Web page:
EPSRC reinstates cap on first grants to spread funds more widely - but adds two year time limit

More young chemists in the UK look set to receive government grants after the Engineering and Physical Sciences Research Council (EPSRC) bowed to pressure from the chemistry community to spread its early career funding more widely. 

Senior researchers warned last year that changes to EPSRC’s funding strategy had led to a sharp drop in the number of research grants awarded - particularly under the ’first grant’ scheme, intended to help chemists at the start of their academic career establish independent research programmes. 

In October 2008, EPSRC research base director Lesley Thompson told Chemistry World  that the fall was a ’real concern’. It stemmed partly from EPSRC’s November 2006 decision to scrap a ?250,000 limiting cap on the scheme - meaning that larger grants were awarded to fewer applicants. The success rate of applications subsequently dropped below 20 per cent in the first half of the current financial year, from over 70 per cent in the previous year.

From 6 January EPSRC has reintroduced a cap of ?125,000 to its first grant scheme, so that available funds can stretch to cover more applicants. 

But the research council has stipulated that each grant will only last for two years. The move prevents the money from being used to fund a PhD studentship, which typically takes four years to complete.

’I’m really pleased that EPSRC has responded to the concerns of the community by reintroducing the cap, which I hope will result in a much higher proportion of first grants being funded,’ says Robin Perutz, an inorganic chemist at York University and president of the RSC’s Dalton Division. ’But I find it mystifying why they have set a limit of two years on funding that would otherwise have been quite sufficient to fund a PhD studentship.’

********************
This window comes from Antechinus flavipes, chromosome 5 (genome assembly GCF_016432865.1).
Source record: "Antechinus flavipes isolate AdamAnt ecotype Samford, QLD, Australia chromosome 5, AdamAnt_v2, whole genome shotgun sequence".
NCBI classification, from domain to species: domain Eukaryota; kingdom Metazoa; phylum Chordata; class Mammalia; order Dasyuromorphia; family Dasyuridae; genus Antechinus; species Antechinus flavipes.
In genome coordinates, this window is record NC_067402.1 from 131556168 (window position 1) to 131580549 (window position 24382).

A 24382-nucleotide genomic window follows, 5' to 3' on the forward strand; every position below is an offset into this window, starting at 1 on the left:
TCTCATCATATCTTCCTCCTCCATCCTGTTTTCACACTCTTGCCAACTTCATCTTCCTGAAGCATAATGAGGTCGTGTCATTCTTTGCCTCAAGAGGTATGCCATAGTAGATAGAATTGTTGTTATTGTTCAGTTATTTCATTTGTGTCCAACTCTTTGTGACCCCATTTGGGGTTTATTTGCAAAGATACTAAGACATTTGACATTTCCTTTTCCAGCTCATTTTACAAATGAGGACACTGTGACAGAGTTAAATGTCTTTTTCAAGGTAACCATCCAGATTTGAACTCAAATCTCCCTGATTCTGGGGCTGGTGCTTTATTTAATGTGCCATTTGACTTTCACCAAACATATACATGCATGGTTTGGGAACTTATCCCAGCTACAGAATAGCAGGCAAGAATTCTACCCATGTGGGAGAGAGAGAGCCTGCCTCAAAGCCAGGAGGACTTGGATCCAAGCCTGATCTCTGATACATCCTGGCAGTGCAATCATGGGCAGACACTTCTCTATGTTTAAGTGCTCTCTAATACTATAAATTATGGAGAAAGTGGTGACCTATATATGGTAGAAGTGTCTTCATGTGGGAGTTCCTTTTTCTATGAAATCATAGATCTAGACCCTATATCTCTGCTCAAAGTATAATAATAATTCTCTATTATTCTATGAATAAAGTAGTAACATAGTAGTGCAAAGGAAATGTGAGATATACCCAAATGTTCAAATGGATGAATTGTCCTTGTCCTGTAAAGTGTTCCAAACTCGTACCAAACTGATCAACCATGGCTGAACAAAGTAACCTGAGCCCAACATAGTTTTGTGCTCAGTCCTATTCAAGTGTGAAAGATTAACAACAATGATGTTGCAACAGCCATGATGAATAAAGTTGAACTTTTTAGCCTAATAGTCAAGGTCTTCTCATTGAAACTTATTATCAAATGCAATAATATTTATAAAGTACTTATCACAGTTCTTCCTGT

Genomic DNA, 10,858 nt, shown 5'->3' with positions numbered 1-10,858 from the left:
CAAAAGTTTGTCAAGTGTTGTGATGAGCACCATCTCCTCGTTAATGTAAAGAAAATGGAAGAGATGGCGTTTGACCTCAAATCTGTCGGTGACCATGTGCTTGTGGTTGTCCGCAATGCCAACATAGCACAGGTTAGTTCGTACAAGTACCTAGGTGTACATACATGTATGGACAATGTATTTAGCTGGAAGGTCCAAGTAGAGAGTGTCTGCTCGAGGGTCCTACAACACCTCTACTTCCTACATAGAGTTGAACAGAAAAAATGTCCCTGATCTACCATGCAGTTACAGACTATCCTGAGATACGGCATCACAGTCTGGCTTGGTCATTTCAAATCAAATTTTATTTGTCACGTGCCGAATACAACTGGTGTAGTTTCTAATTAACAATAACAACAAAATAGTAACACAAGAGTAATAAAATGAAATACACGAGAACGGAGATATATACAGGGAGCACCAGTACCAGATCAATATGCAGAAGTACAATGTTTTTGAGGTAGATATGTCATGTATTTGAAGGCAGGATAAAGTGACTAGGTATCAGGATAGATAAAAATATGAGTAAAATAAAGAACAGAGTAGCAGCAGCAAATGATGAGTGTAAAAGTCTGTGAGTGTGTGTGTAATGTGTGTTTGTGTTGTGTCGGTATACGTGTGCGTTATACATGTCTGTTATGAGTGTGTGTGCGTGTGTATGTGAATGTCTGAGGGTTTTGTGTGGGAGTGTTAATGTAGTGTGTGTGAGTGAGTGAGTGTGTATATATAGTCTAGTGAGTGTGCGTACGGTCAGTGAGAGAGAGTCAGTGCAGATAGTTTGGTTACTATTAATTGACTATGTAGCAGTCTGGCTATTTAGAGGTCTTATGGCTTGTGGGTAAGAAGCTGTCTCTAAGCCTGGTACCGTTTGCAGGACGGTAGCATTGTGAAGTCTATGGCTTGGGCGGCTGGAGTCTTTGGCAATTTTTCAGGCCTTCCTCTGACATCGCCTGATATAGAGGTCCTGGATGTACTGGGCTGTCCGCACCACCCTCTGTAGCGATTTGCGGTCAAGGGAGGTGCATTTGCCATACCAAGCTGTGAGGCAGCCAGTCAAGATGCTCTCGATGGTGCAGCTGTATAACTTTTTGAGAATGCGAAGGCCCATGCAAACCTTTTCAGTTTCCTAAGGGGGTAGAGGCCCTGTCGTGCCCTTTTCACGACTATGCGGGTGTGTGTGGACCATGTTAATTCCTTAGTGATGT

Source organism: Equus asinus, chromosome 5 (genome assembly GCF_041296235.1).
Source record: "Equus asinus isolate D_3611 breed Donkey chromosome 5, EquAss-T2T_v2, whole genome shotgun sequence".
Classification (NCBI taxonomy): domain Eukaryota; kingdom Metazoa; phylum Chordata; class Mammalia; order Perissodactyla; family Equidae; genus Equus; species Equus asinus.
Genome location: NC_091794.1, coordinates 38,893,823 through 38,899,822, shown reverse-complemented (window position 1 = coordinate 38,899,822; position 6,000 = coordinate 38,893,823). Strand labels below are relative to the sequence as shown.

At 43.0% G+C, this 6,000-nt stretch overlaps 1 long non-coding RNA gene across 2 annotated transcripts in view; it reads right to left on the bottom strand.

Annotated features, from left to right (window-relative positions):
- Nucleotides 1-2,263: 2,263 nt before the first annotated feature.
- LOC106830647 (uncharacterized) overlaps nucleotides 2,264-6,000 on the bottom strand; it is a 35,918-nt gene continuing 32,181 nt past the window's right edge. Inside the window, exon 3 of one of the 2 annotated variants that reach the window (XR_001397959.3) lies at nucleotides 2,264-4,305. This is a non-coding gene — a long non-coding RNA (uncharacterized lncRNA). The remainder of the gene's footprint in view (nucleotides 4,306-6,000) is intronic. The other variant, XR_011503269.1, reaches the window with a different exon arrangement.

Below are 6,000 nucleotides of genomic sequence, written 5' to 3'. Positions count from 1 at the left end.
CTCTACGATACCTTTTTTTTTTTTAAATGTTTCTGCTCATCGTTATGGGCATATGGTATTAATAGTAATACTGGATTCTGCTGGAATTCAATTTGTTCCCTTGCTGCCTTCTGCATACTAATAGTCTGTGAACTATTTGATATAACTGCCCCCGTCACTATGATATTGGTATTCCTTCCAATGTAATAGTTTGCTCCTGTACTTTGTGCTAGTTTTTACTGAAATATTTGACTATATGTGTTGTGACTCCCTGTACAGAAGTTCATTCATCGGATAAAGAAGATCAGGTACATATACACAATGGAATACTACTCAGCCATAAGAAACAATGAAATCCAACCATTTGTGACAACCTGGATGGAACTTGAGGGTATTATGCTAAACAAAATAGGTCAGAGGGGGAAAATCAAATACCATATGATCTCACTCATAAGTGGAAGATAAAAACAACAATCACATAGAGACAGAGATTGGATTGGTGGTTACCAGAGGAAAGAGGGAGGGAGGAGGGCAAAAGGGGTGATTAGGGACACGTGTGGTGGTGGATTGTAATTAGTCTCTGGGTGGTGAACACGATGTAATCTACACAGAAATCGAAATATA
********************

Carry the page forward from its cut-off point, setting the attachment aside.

Royal Society of Chemistry chief executive Richard Pike voiced similar concerns over the EPSRC announcement. ’I think the idea of a cap is a good one - but the two years seems an extraordinarily short timeframe, there should be more flexibility on that. We would like to see the grant lasting for much longer, with regular reviews during that time.’

However, EPSRC defended its decision to introduce the two year time limit. An EPSRC spokesperson said: ’We have set this limit taking into account the typical level of resources that a first grant applicant would need to devote a suitable proportion of their time to a first research project and so we can fund appropriate numbers of successful first grants. If applicants wish to submit a proposal for a project which requires resources above these limits they are free to apply via the standard responsive mode.’

EPSRC has previously admitted that it will have to cut the overall volume of science it funds in the next three years. The constraint arises because, under a programme of ’full economic costs’ (FEC), all research councils have committed to increase the size of every grant they give, to help universities cover the costs of maintaining labs, equipment and infrastructure. Once FEC is taken into account, EPSRC’s budget will remain flat or decrease slightly in real terms from 2009-11. 

James Mitchell Crow

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